July 10, 2019

Cloud-Based vs On-Premise POS. What’s the Difference?

If you’re looking to open up a restaurant, one of your biggest investments will be a point-of-sale (POS) system. Any basic POS can process and record transactions. But some systems are equipped with additional features—such as data reporting, inventory tracking, and delivery management—to offer restaurants a total business solution.

With so many POS systems in the market, it’s important to first determine the needs of your restaurant. The next step is choosing between the two POS categories: on-premise and cloud-based.

On-premise POS is also known as “legacy” or ”traditional” systems. As the name implies, the system stores data on local servers and runs on an internal network. Think of this as an application that you install and can only use on your desktop computer.

Cloud-based POS, known as Software as a Service (SaaS) or mobile-based systems, store and process data online. Examples of this kind of application include all internet-based services such as Netflix, Google Drive, and Facebook, all of which can be accessed from anywhere in the world.

There are five factors worth considering when deciding between the two. We’ve listed them down below to help you decide on which system would be a better choice for your business.

1. Contracts and Hardware

On-premise systems come with a long-term contract and a significant amount of property hardware. The requirements include a (preferably) dedicated data server, extra backup servers, computers, and backup drivers. The additional cost of implementation and maintenance should also be factored in. Depending on the model, this can add up to tens of thousands of dollars per year.

On the other hand, cloud-based POS offers a pay-as-you-go subscription model with monthly or annual payments. Typically the more affordable option, prices can go as little as $60 per month. As a web-based software, the majority of technical resources (servers, backups, etc.) are housed and maintained by the POS provider.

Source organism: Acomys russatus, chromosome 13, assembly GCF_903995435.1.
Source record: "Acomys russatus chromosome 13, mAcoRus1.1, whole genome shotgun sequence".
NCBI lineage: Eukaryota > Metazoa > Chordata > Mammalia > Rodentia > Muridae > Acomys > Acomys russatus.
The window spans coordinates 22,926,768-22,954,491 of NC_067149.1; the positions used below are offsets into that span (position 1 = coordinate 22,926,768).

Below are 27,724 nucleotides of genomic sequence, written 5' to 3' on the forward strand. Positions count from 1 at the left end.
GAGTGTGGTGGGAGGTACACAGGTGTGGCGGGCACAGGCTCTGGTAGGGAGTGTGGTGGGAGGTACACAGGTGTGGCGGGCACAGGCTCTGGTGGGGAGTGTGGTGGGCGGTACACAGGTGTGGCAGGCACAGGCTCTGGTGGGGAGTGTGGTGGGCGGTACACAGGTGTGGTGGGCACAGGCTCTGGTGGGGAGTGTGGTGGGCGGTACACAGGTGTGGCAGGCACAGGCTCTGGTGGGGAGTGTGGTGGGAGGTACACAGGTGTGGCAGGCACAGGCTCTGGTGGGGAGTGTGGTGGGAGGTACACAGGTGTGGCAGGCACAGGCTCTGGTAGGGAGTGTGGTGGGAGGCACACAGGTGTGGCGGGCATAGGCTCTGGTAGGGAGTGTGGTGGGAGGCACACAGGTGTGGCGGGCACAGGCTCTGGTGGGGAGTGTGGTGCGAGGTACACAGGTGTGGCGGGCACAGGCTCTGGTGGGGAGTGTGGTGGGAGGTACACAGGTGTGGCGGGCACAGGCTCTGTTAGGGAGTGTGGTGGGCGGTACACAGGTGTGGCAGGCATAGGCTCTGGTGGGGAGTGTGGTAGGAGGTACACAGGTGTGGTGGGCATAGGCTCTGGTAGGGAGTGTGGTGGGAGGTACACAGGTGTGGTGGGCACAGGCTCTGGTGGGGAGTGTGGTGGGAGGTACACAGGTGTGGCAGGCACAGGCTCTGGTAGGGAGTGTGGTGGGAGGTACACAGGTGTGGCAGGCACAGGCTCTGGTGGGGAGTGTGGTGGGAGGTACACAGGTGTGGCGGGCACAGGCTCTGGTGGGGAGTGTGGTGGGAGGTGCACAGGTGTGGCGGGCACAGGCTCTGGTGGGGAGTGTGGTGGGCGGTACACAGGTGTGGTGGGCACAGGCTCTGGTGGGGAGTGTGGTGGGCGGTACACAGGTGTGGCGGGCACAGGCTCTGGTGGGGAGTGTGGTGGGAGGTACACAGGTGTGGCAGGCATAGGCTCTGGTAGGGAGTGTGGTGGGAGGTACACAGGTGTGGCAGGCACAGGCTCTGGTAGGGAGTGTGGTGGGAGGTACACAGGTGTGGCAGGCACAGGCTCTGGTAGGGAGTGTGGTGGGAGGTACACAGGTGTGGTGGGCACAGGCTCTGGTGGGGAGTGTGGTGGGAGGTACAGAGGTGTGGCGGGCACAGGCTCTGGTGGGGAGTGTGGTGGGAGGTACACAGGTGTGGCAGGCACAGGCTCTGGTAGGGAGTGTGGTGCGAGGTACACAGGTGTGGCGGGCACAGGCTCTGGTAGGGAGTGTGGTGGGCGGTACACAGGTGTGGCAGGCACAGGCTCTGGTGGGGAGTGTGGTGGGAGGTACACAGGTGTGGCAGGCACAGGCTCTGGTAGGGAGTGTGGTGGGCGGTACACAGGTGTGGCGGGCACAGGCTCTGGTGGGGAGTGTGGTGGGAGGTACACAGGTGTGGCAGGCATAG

2. Data Security

Unless you set up a terminal server, data from on-premise systems can only be accessed on location. Restaurants are responsible for their own security which, if inadequate, puts their data at risk. As the data is stored locally, it cannot be restored if the servers crash, catch a bug, get stolen, or damaged.

Cloud-based POS systems store data online, meaning that it’s retrievable from anywhere in the world. Security is handled by the POS providers who have the budget and expertise to safely store the data. Data is automatically backed up in the cloud and, in the event of a system crash, can easily be restored.

3. Accessibility

As mentioned, on-premise POS data can only be accessed on location. This means that you have to be physically present in your restaurant to make any menu changes or view the daily business report.

Data from cloud POS, however, is accessible from anywhere in the world. You can easily make menu changes or monitor your restaurant’s activities at any time—even from your mobile phone halfway across the world.

4. Updates and Integrations

On-premise updates are infrequent (as little as once a year) and have to be implemented manually. While on-premise POS comes with a diverse range of features, it’s limited to whatever has been built in. Typically, acquiring new features is only achievable by switching to a different model.

As a software, cloud-based updates are free and frequent, getting automatically implemented the next time you log in. Multiple add-ons, such as loyalty programs, online ordering, accounting, and kitchen display systems; can be enabled with just a few clicks.

5. Scalability

On-premise POS are licensed to be used in only one location. If your restaurant is seeking to open up a new branch, you would need to purchase a new system and any additional hardware requirements to run it.

Using a flexible pricing method, cloud POS subscriptions can be upgraded or downgraded depending on the business needs—from opening up a new branch or a temporary pop-location to closing up for the season—and requires zero proprietary hardware.


The right POS is fundamental to the success of your restaurant. As all establishments are different, it’s important to find a system that can easily adapt to your business needs. As POS systems regularly update and improve to catch up with the ever-growing restaurant business, it’s exciting to see what both industries will offer next.

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